Tuesday, January 20, 2009

Court Sidesteps Guideline Ex Post Facto Issue

US v. Myers: Myers pleaded guilty to being a felon in possession of a firearm. The firearm at issue was one that had been listed in 18 USC 921(a)(30) as part of the assault weapons ban that lapsed in 2004. Applying the 2006 version of the Sentencing Guidelines (which were in effect at sentencing), the district court enhanced Myers's sentence six levels because the firearm was capable of accepting a large capacity magazine. Myers objected, arguing that the 2005 version of the Guidelines, in effect at the time of the offense, should be used. That version of the Guidelines did not have the large magazine enhancement, but applied a six-level enhancement if the firearm was listed in 921(a)(30). Since that section had lapsed before he committed the offense, Myers argued that the 2005 enhancement was no longer in effect and ex post facto prohibitions applied to prevent his sentence from being enhanced. The district court disagreed.

As did the Fourth Circuit. The court noted that Myers's ex post facto argument only made sense if the lapsing of the assault weapons ban automatically invalidated the 2005 Guideline enhancement provision. But that was not the case, as the Sentencing Commission has the authority to enhance sentences for conduct that is not criminal. Furthermore, the language of the 2005 enhancement only required that a particular weapon be listed in 921(a)(30), not that it be illegal to possess under the assault weapons ban.

In a footnote, the court explained that its resolution of the issue on that ground made it unnecessary to address the Government's argument about the scope of ex post facto protections in a post-Booker world (a topic on which some other courts have split).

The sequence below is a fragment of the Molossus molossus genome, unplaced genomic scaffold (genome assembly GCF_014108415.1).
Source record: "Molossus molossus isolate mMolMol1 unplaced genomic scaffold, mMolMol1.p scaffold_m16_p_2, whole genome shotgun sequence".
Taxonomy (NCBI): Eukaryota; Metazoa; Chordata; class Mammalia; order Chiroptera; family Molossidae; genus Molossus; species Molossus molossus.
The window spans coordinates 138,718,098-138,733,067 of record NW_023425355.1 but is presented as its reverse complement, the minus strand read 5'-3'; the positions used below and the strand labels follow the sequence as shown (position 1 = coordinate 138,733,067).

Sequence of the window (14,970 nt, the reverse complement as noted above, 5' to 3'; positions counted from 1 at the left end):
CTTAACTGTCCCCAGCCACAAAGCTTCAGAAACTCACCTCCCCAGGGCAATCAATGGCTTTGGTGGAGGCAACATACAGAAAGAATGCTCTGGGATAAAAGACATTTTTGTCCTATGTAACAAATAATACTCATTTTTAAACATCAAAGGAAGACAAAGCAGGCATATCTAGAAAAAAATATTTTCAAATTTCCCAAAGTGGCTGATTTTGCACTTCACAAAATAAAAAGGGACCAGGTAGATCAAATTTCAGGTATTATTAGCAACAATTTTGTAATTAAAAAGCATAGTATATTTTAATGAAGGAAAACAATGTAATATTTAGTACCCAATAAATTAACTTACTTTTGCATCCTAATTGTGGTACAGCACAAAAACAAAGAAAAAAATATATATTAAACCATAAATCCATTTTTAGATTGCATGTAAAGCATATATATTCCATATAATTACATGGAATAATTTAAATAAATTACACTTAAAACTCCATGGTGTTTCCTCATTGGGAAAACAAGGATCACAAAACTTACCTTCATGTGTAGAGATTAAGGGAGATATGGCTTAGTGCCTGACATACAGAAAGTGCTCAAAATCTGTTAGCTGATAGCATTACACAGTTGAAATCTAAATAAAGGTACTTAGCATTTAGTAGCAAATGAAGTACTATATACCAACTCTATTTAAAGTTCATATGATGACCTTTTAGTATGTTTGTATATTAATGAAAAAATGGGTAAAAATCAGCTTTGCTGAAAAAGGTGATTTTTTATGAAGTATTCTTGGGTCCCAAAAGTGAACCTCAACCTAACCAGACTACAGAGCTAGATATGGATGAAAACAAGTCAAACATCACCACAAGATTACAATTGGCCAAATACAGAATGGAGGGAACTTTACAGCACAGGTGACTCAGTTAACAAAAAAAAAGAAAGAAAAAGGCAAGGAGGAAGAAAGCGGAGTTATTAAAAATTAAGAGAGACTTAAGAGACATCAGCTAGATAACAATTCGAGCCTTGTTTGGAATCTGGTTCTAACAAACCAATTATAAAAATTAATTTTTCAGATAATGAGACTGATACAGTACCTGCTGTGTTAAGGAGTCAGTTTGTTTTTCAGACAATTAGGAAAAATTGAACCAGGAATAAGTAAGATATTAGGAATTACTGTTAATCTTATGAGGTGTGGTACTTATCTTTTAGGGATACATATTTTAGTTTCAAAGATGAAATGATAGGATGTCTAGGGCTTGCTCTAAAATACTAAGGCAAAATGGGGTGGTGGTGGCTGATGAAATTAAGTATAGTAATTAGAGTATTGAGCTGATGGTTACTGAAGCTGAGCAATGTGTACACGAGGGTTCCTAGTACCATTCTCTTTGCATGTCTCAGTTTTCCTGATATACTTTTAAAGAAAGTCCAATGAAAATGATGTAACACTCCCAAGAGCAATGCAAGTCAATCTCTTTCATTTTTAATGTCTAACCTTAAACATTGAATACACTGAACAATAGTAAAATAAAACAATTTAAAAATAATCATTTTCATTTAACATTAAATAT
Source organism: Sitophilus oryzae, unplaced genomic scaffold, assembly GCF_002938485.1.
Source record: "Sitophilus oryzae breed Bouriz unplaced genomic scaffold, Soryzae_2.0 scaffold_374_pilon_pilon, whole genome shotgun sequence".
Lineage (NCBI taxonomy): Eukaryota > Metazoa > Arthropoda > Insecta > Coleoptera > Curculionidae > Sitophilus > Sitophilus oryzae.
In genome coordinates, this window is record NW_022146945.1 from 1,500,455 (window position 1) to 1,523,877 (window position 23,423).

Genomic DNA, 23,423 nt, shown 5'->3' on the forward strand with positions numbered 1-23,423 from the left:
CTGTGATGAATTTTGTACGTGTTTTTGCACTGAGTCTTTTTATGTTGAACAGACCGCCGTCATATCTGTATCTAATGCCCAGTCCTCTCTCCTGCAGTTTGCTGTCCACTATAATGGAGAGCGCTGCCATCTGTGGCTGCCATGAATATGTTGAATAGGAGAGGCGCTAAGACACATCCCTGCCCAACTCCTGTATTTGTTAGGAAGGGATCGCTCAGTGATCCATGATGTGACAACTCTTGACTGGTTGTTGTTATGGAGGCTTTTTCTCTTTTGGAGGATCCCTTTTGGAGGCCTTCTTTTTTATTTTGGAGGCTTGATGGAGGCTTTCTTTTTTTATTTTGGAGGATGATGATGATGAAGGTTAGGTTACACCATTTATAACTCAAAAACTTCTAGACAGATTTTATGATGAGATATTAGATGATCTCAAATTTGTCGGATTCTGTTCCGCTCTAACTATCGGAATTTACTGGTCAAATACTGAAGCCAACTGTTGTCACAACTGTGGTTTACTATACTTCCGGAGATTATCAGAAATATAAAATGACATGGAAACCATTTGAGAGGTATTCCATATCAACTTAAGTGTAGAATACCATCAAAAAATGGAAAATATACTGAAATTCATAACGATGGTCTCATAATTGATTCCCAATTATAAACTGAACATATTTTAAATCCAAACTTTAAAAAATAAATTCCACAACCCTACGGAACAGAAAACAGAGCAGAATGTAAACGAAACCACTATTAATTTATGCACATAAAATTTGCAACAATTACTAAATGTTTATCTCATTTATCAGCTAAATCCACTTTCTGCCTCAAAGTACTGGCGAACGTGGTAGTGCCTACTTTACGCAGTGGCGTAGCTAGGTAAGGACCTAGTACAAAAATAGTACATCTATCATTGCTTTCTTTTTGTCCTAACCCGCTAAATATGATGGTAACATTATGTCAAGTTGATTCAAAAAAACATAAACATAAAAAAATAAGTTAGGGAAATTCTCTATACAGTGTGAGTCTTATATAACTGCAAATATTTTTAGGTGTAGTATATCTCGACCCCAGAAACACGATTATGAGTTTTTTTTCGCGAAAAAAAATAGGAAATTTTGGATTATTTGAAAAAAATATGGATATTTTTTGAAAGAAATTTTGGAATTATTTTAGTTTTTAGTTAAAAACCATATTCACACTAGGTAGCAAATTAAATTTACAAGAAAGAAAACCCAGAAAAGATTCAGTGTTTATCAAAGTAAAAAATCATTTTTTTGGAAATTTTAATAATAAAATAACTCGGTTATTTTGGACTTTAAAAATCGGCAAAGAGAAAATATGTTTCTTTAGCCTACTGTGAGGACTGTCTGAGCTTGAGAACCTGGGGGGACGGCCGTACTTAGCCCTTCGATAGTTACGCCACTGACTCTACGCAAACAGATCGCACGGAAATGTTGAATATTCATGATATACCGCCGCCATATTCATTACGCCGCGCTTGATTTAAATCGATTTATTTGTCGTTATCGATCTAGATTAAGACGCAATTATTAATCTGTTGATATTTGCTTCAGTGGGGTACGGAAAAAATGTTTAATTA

Failure to Impose Fine Not Clear Error

US v. Fields: In 2006, Fields was initially sentenced to a term of 12 months in prison (following a conviction for making a false loan application) and a $2000 fine, in spite of the district court concluding that Fields did not have the ability to pay a fine. He appealed and the Fourth Circuit vacated the sentence and remanded for resentencing.

At resentencing, the district court imposed the same 12-month sentence and made the same finding about Fields's ability to pay a fine. However, the district court did not reimpose the $2000 fine. Four days later, the district court sua sponte convened a new sentencing hearing and imposed a $2000 fine. Over Fields's objection, the district court explained that it knew "exactly what [it] had in mind" and that it "intended to impose a fine" at resentencing. The district court cited Rule 35(a) of the Rules of Criminal Procedure as the basis for fixing its "clear error."

Fields appealed the imposition of the fine. The Fourth Circuit vacated the sentence and remanded with specific instructions to impose the first sentence imposed at resentencing - without the fine. The court explained that the "clear error" conceived by Rule 35(a) is a narrow class and, at the least, requires some act that would be reversible error on appeal. No such error occurred at the resentencing hearing when the district court failed to impose a fine. However, the court recognized that had the district court made clear its intent to impose the fine at the resentencing hearing, the failure to do so might have fallen into the Rule 35(a) exception.

Congrats to the FPD office in South Carolina on the win!

Court OKs Warrantless Cell Phone Search, Auto Inventory Search

US v. Murphy: Murphy was convicted of conspiracy to distribute narcotics. The evidence against him consisted largely of items found following a traffic stop of a car in which Murphy (and two others) were riding. Murphy sought to have two pieces of evidence suppressed - information taken from his cell phone and more than $14,000 in cash recovered from a bag in the car's trunk. The district court denied Murphy's motion to suppress.